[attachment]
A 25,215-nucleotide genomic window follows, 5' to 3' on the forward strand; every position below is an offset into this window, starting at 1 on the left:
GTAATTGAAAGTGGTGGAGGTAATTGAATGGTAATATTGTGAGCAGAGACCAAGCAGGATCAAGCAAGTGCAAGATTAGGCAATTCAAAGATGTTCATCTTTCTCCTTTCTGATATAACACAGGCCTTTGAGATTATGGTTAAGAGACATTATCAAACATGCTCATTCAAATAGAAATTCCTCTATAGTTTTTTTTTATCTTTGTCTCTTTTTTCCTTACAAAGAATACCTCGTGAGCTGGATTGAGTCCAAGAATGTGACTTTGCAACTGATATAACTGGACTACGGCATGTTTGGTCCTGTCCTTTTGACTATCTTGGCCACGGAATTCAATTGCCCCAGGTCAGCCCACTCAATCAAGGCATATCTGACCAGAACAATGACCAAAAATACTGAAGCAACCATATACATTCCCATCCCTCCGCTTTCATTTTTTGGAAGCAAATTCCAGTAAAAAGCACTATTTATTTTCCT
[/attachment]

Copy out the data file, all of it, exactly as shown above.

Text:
A 25,215-nucleotide genomic window follows, 5' to 3' on the forward strand; every position below is an offset into this window, starting at 1 on the left:
GTAATTGAAAGTGGTGGAGGTAATTGAATGGTAATATTGTGAGCAGAGACCAAGCAGGATCAAGCAAGTGCAAGATTAGGCAATTCAAAGATGTTCATCTTTCTCCTTTCTGATATAACACAGGCCTTTGAGATTATGGTTAAGAGACATTATCAAACATGCTCATTCAAATAGAAATTCCTCTATAGTTTTTTTTTATCTTTGTCTCTTTTTTCCTTACAAAGAATACCTCGTGAGCTGGATTGAGTCCAAGAATGTGACTTTGCAACTGATATAACTGGACTACGGCATGTTTGGTCCTGTCCTTTTGACTATCTTGGCCACGGAATTCAATTGCCCCAGGTCAGCCCACTCAATCAAGGCATATCTGACCAGAACAATGACCAAAAATACTGAAGCAACCATATACATTCCCATCCCTCCGCTTTCATTTTTTGGAAGCAAATTCCAGTAAAAAGCACTATTTATTTTCCT